Doing Women's Film History
About the BookResearch into and around women's participation in cinematic history has enjoyed dynamic growth over the past decade. A broadening of scope and interests encompasses not only different kinds of filmmaking--mainstream fiction, experimental, and documentary--but also practices--publicity, journalism, distribution and exhibition--seldom explored in the past.
Cutting-edge and inclusive, Doing Women's Film History addresses women's filmmaking in Europe and the United States while also moving beyond to explore the influence of women on the cinemas of India, Chile, Turkey, Russia, and Australia. Contributors grapple with historiographic questions that cover film history from the pioneering era to the present day. Yet the writers also address the very mission of practicing scholarship. Essays explore essential issues like identifying women's participation in their cinema cultures, locating previously unconsidered sources of evidence, developing methodologies and analytical concepts to reveal the impact of gender on film production, distribution and reception, and reframing film history to accommodate new questions and approaches.
Contributors include: Kay Armatage, Eylem Atakav, Karina Aveyard, Canan Balan, Cécile Chich, Monica Dall'Asta, Eliza Anna Delveroudi, Jane M. Gaines, Christine Gledhill, Julia Knight, Neepa Majumdar, Michele Leigh, Luke McKernan, Debashree Mukherjee, Giuliana Muscio, Katarzyna Paszkiewicz, Rashmi Sawhney, Elizabeth Ramirez Soto, Sarah Street, and Kimberly Tomadjoglou.
About the AuthorChristine Gledhill is Visiting Professor in Cinema Studies at the University of Sunderland, editor of Gender meets Genre in Postwar CinemasI, and co-founder with Julia Knight of the Women’s Film & Television History Network-UK/Ireland. Julia Knight is Professor of Moving Image and Director of the Centre for Research in Media and Cultural Studies at the University of Sunderland. She is the co-author of Researching Audiences: Distribution and Promotion of Alternative Moving Image.
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"Offers a differentiated and comprehensive overview of the current methodological and theoretical problem areas of film historiography no film library should be missing."--Rezens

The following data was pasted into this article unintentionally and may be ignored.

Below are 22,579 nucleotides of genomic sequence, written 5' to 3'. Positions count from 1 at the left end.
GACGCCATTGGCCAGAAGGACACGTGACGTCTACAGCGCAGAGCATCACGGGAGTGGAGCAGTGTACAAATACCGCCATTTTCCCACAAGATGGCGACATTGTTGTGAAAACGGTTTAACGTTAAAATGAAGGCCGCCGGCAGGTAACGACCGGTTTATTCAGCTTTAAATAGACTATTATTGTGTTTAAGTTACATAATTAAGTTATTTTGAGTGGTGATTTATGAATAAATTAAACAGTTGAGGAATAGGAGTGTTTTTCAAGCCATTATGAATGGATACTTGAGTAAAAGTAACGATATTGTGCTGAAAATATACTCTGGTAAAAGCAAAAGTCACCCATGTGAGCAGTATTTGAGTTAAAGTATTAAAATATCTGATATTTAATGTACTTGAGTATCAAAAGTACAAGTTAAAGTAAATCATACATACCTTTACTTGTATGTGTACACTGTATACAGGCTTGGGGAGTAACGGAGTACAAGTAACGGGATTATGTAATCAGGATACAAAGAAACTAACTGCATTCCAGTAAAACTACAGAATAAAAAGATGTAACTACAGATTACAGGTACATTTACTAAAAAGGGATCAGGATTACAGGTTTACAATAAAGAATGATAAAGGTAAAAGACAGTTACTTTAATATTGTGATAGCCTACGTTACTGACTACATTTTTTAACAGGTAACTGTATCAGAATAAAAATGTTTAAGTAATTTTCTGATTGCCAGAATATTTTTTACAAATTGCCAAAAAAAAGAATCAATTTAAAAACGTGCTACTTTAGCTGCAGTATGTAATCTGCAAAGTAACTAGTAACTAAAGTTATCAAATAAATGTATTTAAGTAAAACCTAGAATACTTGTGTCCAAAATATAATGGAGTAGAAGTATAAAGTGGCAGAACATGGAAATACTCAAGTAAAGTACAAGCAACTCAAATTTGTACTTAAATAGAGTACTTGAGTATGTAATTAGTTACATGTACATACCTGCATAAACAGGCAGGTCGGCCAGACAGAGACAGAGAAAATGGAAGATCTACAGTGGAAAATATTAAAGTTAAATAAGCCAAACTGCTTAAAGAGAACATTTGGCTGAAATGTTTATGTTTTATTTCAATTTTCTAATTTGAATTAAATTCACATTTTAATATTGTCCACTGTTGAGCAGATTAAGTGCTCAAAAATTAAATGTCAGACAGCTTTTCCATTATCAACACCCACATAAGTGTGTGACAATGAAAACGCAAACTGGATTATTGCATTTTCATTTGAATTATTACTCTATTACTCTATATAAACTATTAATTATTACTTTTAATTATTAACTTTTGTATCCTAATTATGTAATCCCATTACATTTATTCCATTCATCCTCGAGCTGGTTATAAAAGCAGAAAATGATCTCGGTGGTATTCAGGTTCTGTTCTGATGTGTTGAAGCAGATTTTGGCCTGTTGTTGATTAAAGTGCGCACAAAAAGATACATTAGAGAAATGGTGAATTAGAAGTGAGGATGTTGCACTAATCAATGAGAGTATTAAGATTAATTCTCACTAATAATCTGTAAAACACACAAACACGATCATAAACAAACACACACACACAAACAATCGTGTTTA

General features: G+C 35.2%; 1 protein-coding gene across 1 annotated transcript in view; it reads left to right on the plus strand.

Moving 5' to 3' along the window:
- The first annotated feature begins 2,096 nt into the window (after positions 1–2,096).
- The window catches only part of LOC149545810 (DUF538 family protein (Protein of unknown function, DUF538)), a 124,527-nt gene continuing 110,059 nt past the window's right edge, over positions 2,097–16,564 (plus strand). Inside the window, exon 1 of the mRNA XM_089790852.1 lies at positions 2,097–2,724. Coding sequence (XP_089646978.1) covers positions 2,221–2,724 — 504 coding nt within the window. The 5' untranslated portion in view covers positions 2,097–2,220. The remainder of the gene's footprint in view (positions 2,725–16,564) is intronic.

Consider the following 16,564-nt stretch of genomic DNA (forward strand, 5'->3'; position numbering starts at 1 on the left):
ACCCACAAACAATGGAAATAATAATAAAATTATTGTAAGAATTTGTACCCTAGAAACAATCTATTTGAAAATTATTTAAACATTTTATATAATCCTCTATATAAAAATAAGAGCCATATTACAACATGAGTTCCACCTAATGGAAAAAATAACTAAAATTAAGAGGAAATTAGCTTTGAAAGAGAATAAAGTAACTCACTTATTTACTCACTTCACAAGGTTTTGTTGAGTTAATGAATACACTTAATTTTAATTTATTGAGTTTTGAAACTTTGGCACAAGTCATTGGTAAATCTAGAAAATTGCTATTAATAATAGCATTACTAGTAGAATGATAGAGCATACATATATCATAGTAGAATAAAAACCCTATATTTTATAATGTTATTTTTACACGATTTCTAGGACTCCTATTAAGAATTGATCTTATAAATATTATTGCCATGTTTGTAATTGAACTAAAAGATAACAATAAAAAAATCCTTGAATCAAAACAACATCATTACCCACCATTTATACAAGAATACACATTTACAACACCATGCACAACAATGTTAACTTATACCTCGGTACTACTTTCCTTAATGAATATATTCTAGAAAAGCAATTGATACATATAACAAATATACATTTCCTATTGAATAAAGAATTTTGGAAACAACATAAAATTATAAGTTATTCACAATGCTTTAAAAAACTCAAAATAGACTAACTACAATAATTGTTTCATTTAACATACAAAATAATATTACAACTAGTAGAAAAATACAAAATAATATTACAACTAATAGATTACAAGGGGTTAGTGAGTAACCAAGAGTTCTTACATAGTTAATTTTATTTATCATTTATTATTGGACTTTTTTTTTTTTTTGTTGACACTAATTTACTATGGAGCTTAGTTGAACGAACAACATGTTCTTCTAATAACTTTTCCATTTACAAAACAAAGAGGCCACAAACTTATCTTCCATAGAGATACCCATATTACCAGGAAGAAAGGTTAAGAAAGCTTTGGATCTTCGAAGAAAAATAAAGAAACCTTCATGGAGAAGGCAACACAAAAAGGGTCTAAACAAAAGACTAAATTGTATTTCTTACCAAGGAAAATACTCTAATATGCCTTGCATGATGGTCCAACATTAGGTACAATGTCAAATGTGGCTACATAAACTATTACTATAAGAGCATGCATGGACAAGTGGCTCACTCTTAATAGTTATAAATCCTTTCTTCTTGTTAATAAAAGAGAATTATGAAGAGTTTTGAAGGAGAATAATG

"An innovative, culturally transformative, and historically complex collection of essays that bring together cinematography, historiography, and political and social activism: areas that have traditionally been gendered as male-dominated fields. . . . A comprehensive and fascinating study."--Feminist Media Studies
"This collection is essential for anyone researching film history and feminist historiographies."--Women's History Review
"An emphatic statement of the strength of contemporary scholarship in women's film history, the collection presents readers with new material and new perspectives."--Yvonne Tasker, author of Soldiers' Stories: Military Women in Cinema and Television since WWII
"The research here is ambitious and impressive. Covering numerous contexts, including production, distribution, reception, stardom, censorship, and more, this book has international scope and broad appeal. It offers new perspectives from emerging scholars as well as the most recent findings from many of the field's most respected senior voices."--Christina Lane, author of Feminist Hollywood: From 'Born in Flames' to 'Point Break'
"Doing Women's Film History brings together work from one of the most exciting scholarly gatherings that I have attended in a very long time. The essays collected here document the incredible scope of women's engagement with movie cultures across varied global contexts, time periods, and cinematic modes. More than that, they provide methodological roadmaps for how we might continue to chart feminist histories of cinema, cinema-going, and cinema practice."--Shelley Stamp, author of Lois Weber in Early Hollywood
"This useful anthology spans continents and centuries, introducing women, events, and innovative feminist historiographical strategies that will spur us on to further discovery and provide us tools to interpret our findings."--Leslie DeBauche, author of Reel Patriotism: The Movies and World War I